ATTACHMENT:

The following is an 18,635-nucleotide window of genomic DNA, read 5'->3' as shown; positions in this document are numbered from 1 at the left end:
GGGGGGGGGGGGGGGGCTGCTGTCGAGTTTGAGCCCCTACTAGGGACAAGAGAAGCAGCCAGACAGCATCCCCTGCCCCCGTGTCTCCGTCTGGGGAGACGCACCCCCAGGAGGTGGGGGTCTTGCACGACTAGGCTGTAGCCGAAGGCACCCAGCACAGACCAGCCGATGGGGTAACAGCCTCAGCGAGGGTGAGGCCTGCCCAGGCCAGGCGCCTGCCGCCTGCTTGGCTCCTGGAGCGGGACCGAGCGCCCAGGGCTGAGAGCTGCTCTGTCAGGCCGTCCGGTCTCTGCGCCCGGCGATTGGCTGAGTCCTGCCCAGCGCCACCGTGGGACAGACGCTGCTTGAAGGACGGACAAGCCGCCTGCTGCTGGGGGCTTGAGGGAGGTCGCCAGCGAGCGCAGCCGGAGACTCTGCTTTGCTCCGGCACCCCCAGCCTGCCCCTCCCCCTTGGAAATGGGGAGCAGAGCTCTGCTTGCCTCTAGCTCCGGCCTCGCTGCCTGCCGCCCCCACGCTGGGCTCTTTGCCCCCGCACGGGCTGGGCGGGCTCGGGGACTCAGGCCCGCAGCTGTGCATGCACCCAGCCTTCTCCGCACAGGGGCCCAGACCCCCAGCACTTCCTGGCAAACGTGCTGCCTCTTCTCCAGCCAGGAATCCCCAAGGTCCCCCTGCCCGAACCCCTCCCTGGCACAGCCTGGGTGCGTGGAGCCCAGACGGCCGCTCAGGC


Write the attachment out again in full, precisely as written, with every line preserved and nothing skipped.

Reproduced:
The following is an 18,635-nucleotide window of genomic DNA, read 5'->3' as shown; positions in this document are numbered from 1 at the left end:
GGGGGGGGGGGGGGGGCTGCTGTCGAGTTTGAGCCCCTACTAGGGACAAGAGAAGCAGCCAGACAGCATCCCCTGCCCCCGTGTCTCCGTCTGGGGAGACGCACCCCCAGGAGGTGGGGGTCTTGCACGACTAGGCTGTAGCCGAAGGCACCCAGCACAGACCAGCCGATGGGGTAACAGCCTCAGCGAGGGTGAGGCCTGCCCAGGCCAGGCGCCTGCCGCCTGCTTGGCTCCTGGAGCGGGACCGAGCGCCCAGGGCTGAGAGCTGCTCTGTCAGGCCGTCCGGTCTCTGCGCCCGGCGATTGGCTGAGTCCTGCCCAGCGCCACCGTGGGACAGACGCTGCTTGAAGGACGGACAAGCCGCCTGCTGCTGGGGGCTTGAGGGAGGTCGCCAGCGAGCGCAGCCGGAGACTCTGCTTTGCTCCGGCACCCCCAGCCTGCCCCTCCCCCTTGGAAATGGGGAGCAGAGCTCTGCTTGCCTCTAGCTCCGGCCTCGCTGCCTGCCGCCCCCACGCTGGGCTCTTTGCCCCCGCACGGGCTGGGCGGGCTCGGGGACTCAGGCCCGCAGCTGTGCATGCACCCAGCCTTCTCCGCACAGGGGCCCAGACCCCCAGCACTTCCTGGCAAACGTGCTGCCTCTTCTCCAGCCAGGAATCCCCAAGGTCCCCCTGCCCGAACCCCTCCCTGGCACAGCCTGGGTGCGTGGAGCCCAGACGGCCGCTCAGGC